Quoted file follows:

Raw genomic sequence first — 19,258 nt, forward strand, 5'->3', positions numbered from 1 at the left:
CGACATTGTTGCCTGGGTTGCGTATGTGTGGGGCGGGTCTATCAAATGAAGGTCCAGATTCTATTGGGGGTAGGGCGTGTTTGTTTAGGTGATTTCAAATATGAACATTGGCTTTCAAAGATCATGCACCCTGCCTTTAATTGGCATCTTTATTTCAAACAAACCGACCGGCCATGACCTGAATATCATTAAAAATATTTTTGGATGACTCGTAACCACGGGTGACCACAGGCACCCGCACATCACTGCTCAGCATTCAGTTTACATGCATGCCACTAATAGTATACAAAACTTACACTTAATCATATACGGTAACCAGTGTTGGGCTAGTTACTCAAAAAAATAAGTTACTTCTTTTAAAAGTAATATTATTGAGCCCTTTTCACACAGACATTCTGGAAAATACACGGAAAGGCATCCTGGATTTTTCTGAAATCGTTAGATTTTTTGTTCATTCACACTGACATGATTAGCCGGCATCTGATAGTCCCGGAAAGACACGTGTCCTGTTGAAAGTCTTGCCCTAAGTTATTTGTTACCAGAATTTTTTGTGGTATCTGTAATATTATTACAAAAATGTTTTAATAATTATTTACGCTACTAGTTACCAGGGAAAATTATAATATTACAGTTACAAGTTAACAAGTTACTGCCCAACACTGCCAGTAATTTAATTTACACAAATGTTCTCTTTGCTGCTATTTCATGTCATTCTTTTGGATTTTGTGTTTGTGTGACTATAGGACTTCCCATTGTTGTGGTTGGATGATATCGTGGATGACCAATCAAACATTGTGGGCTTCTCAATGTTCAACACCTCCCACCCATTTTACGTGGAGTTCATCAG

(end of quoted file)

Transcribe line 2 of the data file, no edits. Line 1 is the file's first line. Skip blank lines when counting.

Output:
CGACATTGTTGCCTGGGTTGCGTATGTGTGGGGCGGGTCTATCAAATGAAGGTCCAGATTCTATTGGGGGTAGGGCGTGTTTGTTTAGGTGATTTCAAATATGAACATTGGCTTTCAAAGATCATGCACCCTGCCTTTAATTGGCATCTTTATTTCAAACAAACCGACCGGCCATGACCTGAATATCATTAAAAATATTTTTGGATGACTCGTAACCACGGGTGACCACAGGCACCCGCACATCACTGCTCAGCATTCAGTTTACATGCATGCCACTAATAGTATACAAAACTTACACTTAATCATATACGGTAACCAGTGTTGGGCTAGTTACTCAAAAAAATAAGTTACTTCTTTTAAAAGTAATATTATTGAGCCCTTTTCACACAGACATTCTGGAAAATACACGGAAAGGCATCCTGGATTTTTCTGAAATCGTTAGATTTTTTGTTCATTCACACTGACATGATTAGCCGGCATCTGATAGTCCCGGAAAGACACGTGTCCTGTTGAAAGTCTTGCCCTAAGTTATTTGTTACCAGAATTTTTTGTGGTATCTGTAATATTATTACAAAAATGTTTTAATAATTATTTACGCTACTAGTTACCAGGGAAAATTATAATATTACAGTTACAAGTTAACAAGTTACTGCCCAACACTGCCAGTAATTTAATTTACACAAATGTTCTCTTTGCTGCTATTTCATGTCATTCTTTTGGATTTTGTGTTTGTGTGACTATAGGACTTCCCATTGTTGTGGTTGGATGATATCGTGGATGACCAATCAAACATTGTGGGCTTCTCAATGTTCAACACCTCCCACCCATTTTACGTGGAGTTCATCAG